Use this URL to cite or link to this record in EThOS: https://ethos.bl.uk/OrderDetails.do?uin=uk.bl.ethos.507128
Title: A creative ethos : teaching and learning at the Cloud Gate Dance School in Taiwan
Author: Mead, David
ISNI:       0000 0004 2682 3072
Awarding Body: University of Surrey
Current Institution: University of Surrey
Date of Award: 2009
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Abstract:
This study analyses the complex construction of creativity at the Cloud Gate Dance School in Taiwan by its leaders and specialist dance teachers, for its teachers and students. It focuses on the School’s Life Pulse and Pre-professional classes for 6 to 8 and 10 to 11 year-olds. The School was established in 1998 to provide dance education opportunities for all ages. Its leaders stress the importance of creativity and personal exploration. Yet, there is a paradox in that the high level of prescription in its highly structured and detailed curricula and pedagogy might be thought to be detrimental to creativity. This interpretative and qualitative study is concerned with understanding creativity as grounded in the perceptions of the School’s leaders and teachers. Data was gathered using a range of techniques including observations of lessons and interviews. This is critically analysed with reference to the School’s formal curricula and other printed documentation, the history of dance education in Taiwan, dance education theory and practice, and creativity theory. The study reveals that creativity at the School, a multifaceted and complex phenomenon, influences all aspects of dance teaching and learning, but that creativity and constraint can exist in tandem. For both teachers and students, creativity is founded on the acquisition of knowledge and skills and the development of positive affect and intrinsic motivation. Although often regarded as an individual construct, creativity at the School also has a significant collective dimension. Underpinning everything is the School’s ethos, which has at its core a concern with, and respect for, the worth and creativity of each individual, and a belief that dance education can be a means of developing the whole self. This ethos, shared by leaders, teachers, students, even parents, is visible in curricula; teaching and learning strategies; formal lesson planning and teacher improvisation; publicity and literature; personal attitudes, dispositions, and relationships; and the sense of community.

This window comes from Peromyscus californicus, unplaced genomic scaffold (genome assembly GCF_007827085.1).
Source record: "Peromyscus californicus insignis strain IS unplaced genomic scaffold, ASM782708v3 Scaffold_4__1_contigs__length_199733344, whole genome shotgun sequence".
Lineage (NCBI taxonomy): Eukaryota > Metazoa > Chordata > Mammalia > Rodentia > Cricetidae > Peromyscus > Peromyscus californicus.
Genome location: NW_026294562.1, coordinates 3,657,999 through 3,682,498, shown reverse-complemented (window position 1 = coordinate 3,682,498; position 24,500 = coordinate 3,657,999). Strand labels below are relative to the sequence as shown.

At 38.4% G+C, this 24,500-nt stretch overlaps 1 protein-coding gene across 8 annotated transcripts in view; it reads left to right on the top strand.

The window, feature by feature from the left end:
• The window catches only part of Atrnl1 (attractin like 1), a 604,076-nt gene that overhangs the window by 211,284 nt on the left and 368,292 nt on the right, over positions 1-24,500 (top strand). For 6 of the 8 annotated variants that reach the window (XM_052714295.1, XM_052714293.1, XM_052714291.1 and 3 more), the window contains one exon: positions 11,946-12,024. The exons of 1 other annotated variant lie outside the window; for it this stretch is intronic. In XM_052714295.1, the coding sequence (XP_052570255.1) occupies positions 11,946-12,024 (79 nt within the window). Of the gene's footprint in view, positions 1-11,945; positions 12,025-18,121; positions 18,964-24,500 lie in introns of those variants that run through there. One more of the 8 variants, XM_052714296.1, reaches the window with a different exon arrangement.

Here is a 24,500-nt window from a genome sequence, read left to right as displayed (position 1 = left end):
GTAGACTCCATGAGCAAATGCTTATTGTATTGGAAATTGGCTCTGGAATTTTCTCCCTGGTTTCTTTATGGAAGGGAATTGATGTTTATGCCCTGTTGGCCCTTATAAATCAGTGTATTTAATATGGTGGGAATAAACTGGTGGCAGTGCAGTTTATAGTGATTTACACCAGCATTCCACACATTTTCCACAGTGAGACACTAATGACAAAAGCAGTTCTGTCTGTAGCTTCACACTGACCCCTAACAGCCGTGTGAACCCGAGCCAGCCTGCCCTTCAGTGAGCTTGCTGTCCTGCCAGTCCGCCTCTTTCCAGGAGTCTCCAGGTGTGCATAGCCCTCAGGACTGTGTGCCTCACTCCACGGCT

Supervisor: Not available Sponsor: Not available
Qualification Name: Thesis (Ph.D.) Qualification Level: Doctoral
EThOS ID: uk.bl.ethos.507128  DOI: Not available
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